I'll be the first to admit that when Tuesday Night Music Club was released, I was not at all sold on Sheryl Crow. Perhaps the overplayed and somewhat tuneless "All I Want To Do" contributed to this lackluster first impression. Tuesday Night Music Club was a mixed bag -- some good songs, a couple bad, and too many that were decidedly so-so. "Leaving Las Vegas" is a track that I really enjoyed, as well as a couple others, but they were too few and far between. In the end, Tuesday Night proved to be not all that original or that musically satisfying.
Crows next disc, the self-titled Sheryl Crow, made me a believer, more or less. While that release did not receive near the airplay of the first, it was by far the better musical outing. The difference? It was full of infectious guitar riffs and catchy tunes that it were many times more listenable than those on Crows debut disc. Listening to it reminded me of a good LP from the 70s -- perhaps that was the goal. It quickly became my favorite drive-time CD.
Now we have The Globe Sessions, which sounds in parts conspicuously just like Crows last release, but with some moments that recall the first album. The best of both worlds? Not quite. The Globe Sessions tries hard -- perhaps a little too hard. Unfortunately, The Globe Sessions does not have quite the musicality of Sheryl Crow, swinging a little too far over to Tuesday Night territory (perhaps a good thing for fans of that disc). The first two tracks, "My Favorite Mistake" and "There Goes The Neighborhood," are throwaways -- somewhat tuneful, but with a little too much of that Tuesday Night sound (I have no doubt that they'll both find ample video time). However, by the third track, "Riverwide," things kick into a more solid groove. This is a haunting gem of a tune with some great guitar sound that's the equal of anything on Sheryl Crow. The rest of the disc is full of arena-ready rockers with a few light moments thrown in -- mostly winners, a couple of clunkers, but always listenable.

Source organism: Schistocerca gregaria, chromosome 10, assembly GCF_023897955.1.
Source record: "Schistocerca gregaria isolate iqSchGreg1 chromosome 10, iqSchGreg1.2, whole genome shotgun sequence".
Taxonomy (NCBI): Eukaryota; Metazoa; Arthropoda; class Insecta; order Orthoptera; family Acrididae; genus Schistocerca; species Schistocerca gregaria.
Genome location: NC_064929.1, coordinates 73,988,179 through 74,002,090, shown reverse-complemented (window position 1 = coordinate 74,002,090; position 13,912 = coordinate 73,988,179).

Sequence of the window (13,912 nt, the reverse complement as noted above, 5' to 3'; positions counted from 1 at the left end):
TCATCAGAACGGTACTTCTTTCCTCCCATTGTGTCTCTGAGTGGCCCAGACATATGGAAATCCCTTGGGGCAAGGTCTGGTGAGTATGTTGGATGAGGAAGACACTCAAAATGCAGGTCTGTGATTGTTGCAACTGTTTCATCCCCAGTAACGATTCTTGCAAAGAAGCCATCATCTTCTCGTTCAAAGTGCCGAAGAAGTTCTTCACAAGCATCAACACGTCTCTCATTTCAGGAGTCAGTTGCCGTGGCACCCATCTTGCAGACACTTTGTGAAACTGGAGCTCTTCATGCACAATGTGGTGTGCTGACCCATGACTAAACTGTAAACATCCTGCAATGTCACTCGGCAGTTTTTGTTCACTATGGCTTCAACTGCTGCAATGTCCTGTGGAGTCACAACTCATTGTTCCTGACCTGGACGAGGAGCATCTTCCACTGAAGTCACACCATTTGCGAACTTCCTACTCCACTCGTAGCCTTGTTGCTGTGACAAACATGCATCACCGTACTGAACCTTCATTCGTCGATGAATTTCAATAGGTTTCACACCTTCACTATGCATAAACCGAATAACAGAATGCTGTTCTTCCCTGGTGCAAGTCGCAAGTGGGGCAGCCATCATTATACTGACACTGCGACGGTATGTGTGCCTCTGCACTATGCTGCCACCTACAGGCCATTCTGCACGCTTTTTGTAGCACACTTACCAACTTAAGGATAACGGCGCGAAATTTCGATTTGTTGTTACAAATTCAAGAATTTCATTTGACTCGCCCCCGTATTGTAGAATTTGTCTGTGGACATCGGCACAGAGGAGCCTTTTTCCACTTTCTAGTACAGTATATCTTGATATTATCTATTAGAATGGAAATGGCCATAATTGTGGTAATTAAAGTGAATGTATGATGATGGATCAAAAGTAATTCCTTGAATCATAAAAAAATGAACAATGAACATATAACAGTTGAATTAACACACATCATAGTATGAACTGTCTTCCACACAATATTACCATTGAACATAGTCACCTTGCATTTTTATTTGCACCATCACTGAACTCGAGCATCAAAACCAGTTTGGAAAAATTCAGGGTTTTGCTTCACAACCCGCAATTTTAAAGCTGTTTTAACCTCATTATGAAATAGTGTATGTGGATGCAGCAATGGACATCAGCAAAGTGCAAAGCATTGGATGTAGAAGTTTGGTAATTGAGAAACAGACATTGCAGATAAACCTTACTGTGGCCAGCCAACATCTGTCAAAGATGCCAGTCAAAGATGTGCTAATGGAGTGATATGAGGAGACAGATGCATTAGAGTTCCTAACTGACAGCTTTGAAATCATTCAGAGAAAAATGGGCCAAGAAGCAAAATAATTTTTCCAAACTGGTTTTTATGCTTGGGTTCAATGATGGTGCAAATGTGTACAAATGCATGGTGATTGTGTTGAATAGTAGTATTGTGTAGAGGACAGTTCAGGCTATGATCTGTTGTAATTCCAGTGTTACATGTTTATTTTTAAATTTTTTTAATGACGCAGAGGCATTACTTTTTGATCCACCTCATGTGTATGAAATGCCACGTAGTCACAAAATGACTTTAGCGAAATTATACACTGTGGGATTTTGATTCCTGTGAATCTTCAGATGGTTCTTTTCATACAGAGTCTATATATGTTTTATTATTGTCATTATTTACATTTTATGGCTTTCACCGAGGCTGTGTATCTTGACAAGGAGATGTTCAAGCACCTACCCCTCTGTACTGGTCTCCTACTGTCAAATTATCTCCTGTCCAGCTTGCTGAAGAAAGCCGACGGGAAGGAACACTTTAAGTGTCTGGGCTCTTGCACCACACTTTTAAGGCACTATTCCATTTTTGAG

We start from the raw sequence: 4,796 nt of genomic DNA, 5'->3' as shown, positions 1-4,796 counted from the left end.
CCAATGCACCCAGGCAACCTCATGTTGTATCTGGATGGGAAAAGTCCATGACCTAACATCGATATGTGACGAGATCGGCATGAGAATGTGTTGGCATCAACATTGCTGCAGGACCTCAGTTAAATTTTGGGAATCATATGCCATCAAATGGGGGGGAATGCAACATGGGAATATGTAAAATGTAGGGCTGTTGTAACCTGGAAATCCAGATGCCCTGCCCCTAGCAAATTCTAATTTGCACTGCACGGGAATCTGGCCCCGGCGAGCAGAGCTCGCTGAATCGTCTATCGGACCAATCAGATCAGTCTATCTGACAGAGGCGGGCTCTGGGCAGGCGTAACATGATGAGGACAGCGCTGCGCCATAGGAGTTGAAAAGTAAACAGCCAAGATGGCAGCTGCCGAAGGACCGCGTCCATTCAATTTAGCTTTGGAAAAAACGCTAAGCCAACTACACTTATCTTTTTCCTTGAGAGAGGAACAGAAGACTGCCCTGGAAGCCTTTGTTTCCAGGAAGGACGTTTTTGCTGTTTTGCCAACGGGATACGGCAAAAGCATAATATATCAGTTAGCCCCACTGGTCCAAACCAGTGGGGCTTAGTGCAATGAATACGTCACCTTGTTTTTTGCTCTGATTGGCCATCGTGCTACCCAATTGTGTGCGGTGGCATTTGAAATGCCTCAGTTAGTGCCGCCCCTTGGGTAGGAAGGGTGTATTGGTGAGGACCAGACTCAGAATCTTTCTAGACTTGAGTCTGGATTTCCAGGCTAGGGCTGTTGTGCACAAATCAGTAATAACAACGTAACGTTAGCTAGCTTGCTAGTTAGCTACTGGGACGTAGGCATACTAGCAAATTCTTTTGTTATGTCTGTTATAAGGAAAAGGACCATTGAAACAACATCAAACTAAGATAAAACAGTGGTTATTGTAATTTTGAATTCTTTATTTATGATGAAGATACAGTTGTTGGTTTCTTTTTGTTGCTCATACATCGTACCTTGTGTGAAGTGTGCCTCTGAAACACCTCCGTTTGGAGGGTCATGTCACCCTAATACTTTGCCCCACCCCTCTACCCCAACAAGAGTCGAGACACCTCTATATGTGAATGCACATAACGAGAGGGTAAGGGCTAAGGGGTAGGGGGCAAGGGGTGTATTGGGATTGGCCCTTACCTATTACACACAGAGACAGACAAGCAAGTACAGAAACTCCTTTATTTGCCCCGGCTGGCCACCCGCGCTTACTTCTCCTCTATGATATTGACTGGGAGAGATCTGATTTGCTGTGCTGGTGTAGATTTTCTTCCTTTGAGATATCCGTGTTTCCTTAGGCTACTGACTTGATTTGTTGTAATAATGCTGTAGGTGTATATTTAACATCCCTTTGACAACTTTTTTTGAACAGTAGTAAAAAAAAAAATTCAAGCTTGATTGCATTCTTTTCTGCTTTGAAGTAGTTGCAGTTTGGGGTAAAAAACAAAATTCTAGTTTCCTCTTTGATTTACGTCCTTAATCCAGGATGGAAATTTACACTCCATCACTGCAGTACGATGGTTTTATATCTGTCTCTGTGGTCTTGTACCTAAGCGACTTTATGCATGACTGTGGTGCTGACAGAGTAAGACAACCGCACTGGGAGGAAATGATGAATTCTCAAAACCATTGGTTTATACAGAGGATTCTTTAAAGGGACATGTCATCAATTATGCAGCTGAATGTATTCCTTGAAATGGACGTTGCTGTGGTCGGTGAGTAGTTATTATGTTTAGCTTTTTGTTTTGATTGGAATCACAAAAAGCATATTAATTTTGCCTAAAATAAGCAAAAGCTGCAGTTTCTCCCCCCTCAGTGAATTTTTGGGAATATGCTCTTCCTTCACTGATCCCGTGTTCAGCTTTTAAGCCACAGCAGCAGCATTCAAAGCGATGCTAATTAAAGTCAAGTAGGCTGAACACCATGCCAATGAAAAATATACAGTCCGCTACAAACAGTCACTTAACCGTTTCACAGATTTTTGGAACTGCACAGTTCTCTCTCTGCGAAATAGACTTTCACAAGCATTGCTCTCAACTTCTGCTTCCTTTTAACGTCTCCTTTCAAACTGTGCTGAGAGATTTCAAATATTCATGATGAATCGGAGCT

The CD comes with multimedia features, including a QuickTime video of "My Favorite Mistake" for those who like to watch pint-sized, jerky video with bad sound on their computers. There is also a screen saver that I installed lickety-split. Watching snippets of Sheryl Crow move on my screen is definitely more attractive than anything my operating system provides. Also included are graphic images of song titles with their respective lyrics. This feature managed to generate enough run-time errors on my laptop computer that I never gained a full appreciation for it. I did not see enough purpose in trying to diagnose these problems because the results seemed somewhat trivial. Perhaps lyrics are better left in the print format. Finally, there is link to Crows website for those too lazy to type a URL into their web browsers.
Recording quality is decent with very good clarity, detail and instrument separation. But, like many popular CDs, The Globe Sessions seems mixed with the intent that it sound good on a variety of low-end sources like car stereos, boom boxes and portable headphones. It's true, it does sound good there where lifelike dynamics and musical nuances don't exist. However, back in the high-end world, it sounds a bit too bright, thin, and constrained -- no real surprise since many discs commit the same sins.
Taken as a whole, The Globe Sessions is a decent buy (although if you don't already own Sheryl Crow, buy that instead). Of course, for Crow fans this disc will be a necessity. While it does not reach quite as high a mark as Crows previous album, it's still worth owning, and there is always hope that something even better will head our way in a future release.
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